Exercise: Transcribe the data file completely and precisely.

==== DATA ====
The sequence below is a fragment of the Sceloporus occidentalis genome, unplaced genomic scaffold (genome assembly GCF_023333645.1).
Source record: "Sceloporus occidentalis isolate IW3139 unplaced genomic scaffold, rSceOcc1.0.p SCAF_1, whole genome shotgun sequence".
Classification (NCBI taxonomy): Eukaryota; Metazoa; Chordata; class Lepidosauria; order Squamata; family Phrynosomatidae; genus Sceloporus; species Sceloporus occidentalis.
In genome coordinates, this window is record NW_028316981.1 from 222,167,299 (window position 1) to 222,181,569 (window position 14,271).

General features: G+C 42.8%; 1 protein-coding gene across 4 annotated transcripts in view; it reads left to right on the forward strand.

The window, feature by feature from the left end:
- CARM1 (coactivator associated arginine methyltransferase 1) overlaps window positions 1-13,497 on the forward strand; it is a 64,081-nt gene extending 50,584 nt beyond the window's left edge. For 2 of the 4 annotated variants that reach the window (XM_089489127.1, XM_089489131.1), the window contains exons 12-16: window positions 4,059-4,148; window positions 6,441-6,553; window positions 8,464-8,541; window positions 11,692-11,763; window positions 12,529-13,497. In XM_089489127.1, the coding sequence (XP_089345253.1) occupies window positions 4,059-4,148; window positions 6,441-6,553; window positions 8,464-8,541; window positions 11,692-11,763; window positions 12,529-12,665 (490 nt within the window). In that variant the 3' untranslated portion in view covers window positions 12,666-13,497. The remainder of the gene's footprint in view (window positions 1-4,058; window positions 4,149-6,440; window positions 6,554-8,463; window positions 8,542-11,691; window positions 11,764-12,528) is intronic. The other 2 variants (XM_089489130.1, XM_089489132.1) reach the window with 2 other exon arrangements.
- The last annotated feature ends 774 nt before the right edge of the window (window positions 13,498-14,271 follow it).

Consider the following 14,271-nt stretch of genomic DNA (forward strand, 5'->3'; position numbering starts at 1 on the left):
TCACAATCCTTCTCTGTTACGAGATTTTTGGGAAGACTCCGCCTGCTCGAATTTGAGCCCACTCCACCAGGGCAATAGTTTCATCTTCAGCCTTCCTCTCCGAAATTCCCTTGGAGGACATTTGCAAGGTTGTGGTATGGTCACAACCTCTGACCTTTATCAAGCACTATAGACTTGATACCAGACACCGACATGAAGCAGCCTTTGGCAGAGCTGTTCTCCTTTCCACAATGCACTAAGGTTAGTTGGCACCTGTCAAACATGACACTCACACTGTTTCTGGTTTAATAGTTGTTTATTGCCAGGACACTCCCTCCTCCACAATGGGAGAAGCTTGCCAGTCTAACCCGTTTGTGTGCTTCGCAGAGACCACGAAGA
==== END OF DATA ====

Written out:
The sequence below is a fragment of the Sceloporus occidentalis genome, unplaced genomic scaffold (genome assembly GCF_023333645.1).
Source record: "Sceloporus occidentalis isolate IW3139 unplaced genomic scaffold, rSceOcc1.0.p SCAF_1, whole genome shotgun sequence".
Classification (NCBI taxonomy): Eukaryota; Metazoa; Chordata; class Lepidosauria; order Squamata; family Phrynosomatidae; genus Sceloporus; species Sceloporus occidentalis.
In genome coordinates, this window is record NW_028316981.1 from 222,167,299 (window position 1) to 222,181,569 (window position 14,271).

General features: G+C 42.8%; 1 protein-coding gene across 4 annotated transcripts in view; it reads left to right on the forward strand.

The window, feature by feature from the left end:
- CARM1 (coactivator associated arginine methyltransferase 1) overlaps window positions 1-13,497 on the forward strand; it is a 64,081-nt gene extending 50,584 nt beyond the window's left edge. For 2 of the 4 annotated variants that reach the window (XM_089489127.1, XM_089489131.1), the window contains exons 12-16: window positions 4,059-4,148; window positions 6,441-6,553; window positions 8,464-8,541; window positions 11,692-11,763; window positions 12,529-13,497. In XM_089489127.1, the coding sequence (XP_089345253.1) occupies window positions 4,059-4,148; window positions 6,441-6,553; window positions 8,464-8,541; window positions 11,692-11,763; window positions 12,529-12,665 (490 nt within the window). In that variant the 3' untranslated portion in view covers window positions 12,666-13,497. The remainder of the gene's footprint in view (window positions 1-4,058; window positions 4,149-6,440; window positions 6,554-8,463; window positions 8,542-11,691; window positions 11,764-12,528) is intronic. The other 2 variants (XM_089489130.1, XM_089489132.1) reach the window with 2 other exon arrangements.
- The last annotated feature ends 774 nt before the right edge of the window (window positions 13,498-14,271 follow it).

Consider the following 14,271-nt stretch of genomic DNA (forward strand, 5'->3'; position numbering starts at 1 on the left):
TCACAATCCTTCTCTGTTACGAGATTTTTGGGAAGACTCCGCCTGCTCGAATTTGAGCCCACTCCACCAGGGCAATAGTTTCATCTTCAGCCTTCCTCTCCGAAATTCCCTTGGAGGACATTTGCAAGGTTGTGGTATGGTCACAACCTCTGACCTTTATCAAGCACTATAGACTTGATACCAGACACCGACATGAAGCAGCCTTTGGCAGAGCTGTTCTCCTTTCCACAATGCACTAAGGTTAGTTGGCACCTGTCAAACATGACACTCACACTGTTTCTGGTTTAATAGTTGTTTATTGCCAGGACACTCCCTCCTCCACAATGGGAGAAGCTTGCCAGTCTAACCCGTTTGTGTGCTTCGCAGAGACCACGAAGA